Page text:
North Korea and Russia to Renew Strategic Ties

North Korean leader Kim Jon II and Russian President Vladimir Putin ended summit talks Saturday by signing a manifesto that calls for the renewal of strategic ties between the two nations.

They also denounced the U.S. missile defense program at the Kremlin meeting.

The Moscow Declaration was full of Cold-War era language and indirect criticism of the United States — but it contained no surprises. The two leaders issued a similar statement when they met in Pyongyang, the North Korean capital, in July 2000.

Before their meeting, their first on Russian soil, the 59-year-old North Korean dictator visited Soviet founder Vladimir Lenin's tomb on Red Square, becoming the first world leader to do so since the Soviet Union disintegrated a decade ago.

Kim arrived in Moscow late Friday night after a nine-day train trip of more than nearly 4,000 miles across Russia's expanse that has been cloaked in secrecy and tight security.

Former Soviet President Mikhail Gorbachev on Saturday criticized security arrangements for Kim as "something that took place only in the times of (Soviet dictator Josef) Stalin," in remarks broadcast on Russian television.

Relations between the two former ideological allies were frayed by Moscow's establishment of ties with pro-Western South Korea in 1990 and by the Soviet Union's collapse the following year.

Putin has courted European leaders and pursued pro-market economic policies since his election last year. But he is also reviving ties with Soviet-era allies such as North Korea and Iraq, in seeking to restore some of Moscow's lost global clout.

Russia and North Korea, along with China, oppose Washington's missile defense program. The United States says it needs the system to guard against threats from "rogue" countries such as North Korea and Iraq.

In the declaration, North Korea claimed that its missile program is "peaceful" and poses no threat to any country that respects its sovereignty.

North Korea confirmed its plan to continue missile development but vowed to observe a promised missile test moratorium until 2003. Kim announced the 2003 moratorium during his meeting with Putin last year.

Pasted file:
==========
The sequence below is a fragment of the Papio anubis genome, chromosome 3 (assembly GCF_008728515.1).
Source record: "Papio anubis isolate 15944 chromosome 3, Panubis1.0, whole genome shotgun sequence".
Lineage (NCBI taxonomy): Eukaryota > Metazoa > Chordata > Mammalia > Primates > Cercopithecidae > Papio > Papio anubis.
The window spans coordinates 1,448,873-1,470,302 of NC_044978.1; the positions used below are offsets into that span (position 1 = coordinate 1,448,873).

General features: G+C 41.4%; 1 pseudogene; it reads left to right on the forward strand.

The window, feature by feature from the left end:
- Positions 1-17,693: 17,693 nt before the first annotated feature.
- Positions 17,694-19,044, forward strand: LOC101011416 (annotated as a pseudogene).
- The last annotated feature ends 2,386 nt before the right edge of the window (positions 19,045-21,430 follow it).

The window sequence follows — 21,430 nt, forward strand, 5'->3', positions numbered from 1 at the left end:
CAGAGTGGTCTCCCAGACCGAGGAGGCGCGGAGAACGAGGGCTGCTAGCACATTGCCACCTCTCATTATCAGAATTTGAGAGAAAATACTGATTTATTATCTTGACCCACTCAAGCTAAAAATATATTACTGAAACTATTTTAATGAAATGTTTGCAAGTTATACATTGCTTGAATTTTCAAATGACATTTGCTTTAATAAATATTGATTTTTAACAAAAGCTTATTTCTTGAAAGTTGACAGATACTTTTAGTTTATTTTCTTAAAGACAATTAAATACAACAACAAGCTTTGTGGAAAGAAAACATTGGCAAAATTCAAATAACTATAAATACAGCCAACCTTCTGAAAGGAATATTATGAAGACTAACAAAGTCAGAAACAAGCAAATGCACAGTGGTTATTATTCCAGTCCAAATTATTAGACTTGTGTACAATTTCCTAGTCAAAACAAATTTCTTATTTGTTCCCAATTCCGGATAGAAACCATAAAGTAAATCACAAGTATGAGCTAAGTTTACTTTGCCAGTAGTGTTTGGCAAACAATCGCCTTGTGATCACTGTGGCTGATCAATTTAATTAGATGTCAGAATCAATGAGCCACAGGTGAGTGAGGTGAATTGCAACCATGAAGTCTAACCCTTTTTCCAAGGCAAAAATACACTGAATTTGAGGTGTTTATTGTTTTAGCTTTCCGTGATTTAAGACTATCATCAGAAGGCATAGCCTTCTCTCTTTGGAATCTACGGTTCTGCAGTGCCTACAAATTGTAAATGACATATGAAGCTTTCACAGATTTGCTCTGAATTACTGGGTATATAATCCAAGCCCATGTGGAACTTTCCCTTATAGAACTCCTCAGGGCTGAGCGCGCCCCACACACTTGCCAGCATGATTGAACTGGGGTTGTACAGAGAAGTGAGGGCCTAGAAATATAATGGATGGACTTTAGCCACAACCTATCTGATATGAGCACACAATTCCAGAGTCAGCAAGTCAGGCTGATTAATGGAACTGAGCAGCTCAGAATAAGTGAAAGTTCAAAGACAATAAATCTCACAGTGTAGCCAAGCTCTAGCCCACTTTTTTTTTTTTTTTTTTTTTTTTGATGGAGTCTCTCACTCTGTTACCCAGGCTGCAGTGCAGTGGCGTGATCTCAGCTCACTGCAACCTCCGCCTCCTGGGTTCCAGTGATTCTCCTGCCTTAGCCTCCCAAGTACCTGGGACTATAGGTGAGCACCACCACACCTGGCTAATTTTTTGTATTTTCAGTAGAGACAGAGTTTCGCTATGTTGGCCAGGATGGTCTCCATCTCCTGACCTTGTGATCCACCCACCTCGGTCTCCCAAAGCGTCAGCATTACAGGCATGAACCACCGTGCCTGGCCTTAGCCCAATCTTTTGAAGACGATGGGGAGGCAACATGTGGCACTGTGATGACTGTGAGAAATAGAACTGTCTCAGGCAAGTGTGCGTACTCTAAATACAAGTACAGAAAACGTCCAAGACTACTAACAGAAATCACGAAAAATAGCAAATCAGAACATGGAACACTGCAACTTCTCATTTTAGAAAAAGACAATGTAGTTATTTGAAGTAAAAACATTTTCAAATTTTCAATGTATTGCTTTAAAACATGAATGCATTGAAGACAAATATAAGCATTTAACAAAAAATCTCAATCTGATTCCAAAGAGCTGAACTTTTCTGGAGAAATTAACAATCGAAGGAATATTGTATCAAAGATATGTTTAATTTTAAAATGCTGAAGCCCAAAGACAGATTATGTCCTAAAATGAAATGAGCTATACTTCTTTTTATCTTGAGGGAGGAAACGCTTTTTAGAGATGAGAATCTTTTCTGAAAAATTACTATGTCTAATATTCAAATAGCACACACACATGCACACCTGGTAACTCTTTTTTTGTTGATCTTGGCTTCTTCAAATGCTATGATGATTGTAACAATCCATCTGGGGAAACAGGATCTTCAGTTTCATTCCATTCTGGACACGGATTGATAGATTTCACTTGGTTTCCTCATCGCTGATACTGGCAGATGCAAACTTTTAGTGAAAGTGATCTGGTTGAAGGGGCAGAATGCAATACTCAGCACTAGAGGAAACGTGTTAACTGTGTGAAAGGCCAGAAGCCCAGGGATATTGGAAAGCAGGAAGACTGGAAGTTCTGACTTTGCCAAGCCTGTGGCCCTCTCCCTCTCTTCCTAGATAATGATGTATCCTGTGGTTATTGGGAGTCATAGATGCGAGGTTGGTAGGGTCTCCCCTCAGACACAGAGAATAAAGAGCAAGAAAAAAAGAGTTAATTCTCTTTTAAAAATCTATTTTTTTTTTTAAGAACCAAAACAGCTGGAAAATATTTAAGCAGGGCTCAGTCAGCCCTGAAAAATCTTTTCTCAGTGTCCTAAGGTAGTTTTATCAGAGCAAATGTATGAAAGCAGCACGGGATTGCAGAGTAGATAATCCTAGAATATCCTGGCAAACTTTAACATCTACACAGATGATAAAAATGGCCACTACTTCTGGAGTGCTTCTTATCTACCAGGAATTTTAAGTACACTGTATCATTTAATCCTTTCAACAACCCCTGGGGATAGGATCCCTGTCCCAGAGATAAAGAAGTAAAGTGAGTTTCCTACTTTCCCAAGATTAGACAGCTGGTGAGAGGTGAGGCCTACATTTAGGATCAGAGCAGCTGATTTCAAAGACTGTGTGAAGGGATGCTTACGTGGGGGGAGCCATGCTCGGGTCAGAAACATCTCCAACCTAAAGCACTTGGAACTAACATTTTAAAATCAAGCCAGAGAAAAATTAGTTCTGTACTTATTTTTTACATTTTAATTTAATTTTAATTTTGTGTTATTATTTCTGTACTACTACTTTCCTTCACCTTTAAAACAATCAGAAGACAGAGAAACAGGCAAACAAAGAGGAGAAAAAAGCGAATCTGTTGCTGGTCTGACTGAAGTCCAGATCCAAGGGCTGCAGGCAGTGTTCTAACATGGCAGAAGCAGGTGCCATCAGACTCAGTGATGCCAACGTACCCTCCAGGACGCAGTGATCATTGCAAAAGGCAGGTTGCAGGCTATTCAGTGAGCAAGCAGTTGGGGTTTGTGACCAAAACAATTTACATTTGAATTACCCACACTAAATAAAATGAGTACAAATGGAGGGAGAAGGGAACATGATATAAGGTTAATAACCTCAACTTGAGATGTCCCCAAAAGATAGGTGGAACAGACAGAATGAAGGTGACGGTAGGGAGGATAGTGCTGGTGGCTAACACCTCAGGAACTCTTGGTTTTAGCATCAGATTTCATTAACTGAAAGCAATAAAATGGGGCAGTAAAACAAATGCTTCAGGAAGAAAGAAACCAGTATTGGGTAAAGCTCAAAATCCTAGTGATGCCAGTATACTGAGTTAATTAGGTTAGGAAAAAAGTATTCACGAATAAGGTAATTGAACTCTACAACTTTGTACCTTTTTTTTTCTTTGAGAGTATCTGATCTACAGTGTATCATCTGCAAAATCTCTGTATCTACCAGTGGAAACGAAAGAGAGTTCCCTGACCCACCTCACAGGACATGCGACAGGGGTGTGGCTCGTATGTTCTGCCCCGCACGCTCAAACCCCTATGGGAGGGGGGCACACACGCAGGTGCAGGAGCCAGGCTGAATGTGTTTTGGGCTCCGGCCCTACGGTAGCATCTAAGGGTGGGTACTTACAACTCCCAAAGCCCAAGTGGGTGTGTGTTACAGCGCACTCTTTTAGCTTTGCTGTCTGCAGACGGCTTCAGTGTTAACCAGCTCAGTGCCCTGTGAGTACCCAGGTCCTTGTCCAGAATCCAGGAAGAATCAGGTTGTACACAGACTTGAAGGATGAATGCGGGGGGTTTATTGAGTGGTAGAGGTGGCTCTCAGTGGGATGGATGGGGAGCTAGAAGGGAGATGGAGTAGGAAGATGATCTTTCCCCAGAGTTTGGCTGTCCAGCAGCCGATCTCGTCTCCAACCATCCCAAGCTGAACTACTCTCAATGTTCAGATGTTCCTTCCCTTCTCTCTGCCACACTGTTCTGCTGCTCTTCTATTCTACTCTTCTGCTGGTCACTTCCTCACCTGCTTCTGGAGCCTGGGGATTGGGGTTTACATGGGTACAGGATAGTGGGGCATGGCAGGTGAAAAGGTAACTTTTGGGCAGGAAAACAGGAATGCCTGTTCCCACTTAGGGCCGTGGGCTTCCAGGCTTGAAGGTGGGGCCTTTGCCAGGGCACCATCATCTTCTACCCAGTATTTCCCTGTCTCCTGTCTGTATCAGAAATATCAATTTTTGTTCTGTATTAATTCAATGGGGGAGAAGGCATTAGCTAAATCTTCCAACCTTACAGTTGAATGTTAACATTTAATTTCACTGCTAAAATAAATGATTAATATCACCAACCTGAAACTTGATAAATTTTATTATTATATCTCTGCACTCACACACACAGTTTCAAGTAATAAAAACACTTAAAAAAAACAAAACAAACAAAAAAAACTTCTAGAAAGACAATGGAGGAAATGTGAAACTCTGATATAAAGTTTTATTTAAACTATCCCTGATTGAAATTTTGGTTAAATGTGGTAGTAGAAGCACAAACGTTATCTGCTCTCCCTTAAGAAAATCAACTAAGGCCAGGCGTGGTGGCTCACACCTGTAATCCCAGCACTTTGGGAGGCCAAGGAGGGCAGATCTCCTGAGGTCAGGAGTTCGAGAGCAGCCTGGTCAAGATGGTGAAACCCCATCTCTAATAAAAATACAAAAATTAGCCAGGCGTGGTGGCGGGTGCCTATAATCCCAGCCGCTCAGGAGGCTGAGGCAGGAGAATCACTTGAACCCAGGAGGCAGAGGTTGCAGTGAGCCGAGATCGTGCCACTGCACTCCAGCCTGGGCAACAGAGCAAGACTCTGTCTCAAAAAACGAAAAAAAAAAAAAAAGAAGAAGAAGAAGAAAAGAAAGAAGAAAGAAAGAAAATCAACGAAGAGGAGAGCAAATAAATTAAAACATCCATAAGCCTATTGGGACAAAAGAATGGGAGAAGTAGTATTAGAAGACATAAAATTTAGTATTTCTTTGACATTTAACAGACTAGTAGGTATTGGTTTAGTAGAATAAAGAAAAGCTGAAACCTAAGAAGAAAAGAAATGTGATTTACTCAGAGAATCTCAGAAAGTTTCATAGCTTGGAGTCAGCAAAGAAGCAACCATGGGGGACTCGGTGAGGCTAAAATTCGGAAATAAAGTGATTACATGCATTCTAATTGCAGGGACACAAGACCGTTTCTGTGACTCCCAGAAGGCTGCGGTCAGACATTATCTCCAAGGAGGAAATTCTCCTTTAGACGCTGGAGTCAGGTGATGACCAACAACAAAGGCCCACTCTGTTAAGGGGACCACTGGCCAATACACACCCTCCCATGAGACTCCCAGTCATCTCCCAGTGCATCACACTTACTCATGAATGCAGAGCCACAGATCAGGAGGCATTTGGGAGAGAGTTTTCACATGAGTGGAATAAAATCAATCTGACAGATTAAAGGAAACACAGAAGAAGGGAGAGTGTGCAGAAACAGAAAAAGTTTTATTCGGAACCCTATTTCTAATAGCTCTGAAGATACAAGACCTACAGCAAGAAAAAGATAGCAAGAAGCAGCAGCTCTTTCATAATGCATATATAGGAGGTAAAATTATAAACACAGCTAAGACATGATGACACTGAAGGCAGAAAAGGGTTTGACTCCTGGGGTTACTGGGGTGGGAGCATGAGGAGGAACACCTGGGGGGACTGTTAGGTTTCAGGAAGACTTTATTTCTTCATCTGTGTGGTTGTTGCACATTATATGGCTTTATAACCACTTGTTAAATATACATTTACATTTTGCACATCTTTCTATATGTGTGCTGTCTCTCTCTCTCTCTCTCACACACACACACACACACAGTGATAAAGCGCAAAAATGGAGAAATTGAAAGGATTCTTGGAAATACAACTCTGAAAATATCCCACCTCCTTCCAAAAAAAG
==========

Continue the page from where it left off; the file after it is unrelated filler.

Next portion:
The CIA believes the communist country has the capability to develop a long-range missile that can reach the western edges of the United States, Hawaii and Alaska.

Washington needs Moscow's consent to revise or abandon the 1972 Anti-Ballistic Missile Treaty, which its anti-missile program would violate. The U.S. work on missile defense may conflict with the ABM treaty as early as this winter.

Russia strongly opposes amending the treaty.

"The 1972 Anti-Ballistic Missile Treaty is the cornerstone of strategic stability and the foundation of further reduction of strategic offensive arms," the document said.

It gave no clue to whether North Korea is willing to reopen talks with the United States anytime soon. North Korea has yet to respond officially to President Bush's offer of dialogue on June 6.

North Korea instead renewed its demand for an end to the U.S. military presence in South Korea. About 37,000 U.S. troops are stationed in South Korea as a deterrent against military threats from the North.

Saturday's meeting also appeared aimed at economic cooperation.

Russia promised to help rebuild dilapidated power and other industrial plants in North Korea built with Soviet support and technology. But it indicated that its support would be linked to North Korea's settlement of debts to Moscow, estimated at $5.5 billion.

The declaration also said the two countries will closely work together on linking Russia's Trans-Siberian Railway with the rail systems of the two Koreas, which could dramatically boost Asia-Europe trade across Russian territory. This project, it said, "is entering a stage of active development."

Russia expressed hope that a stalled inter-Korea dialogue will resume and offered to play a mediating role. Inter-Korean exchanges that thrived after the first-ever summit of their leaders last year have come to a virtual standstill because of U.S.-North Korean tensions.

The Russia trip was Kim's first as president and his third abroad since he took power after his father died in 1994. He has visited China twice.

The Associated Press contributed to this report.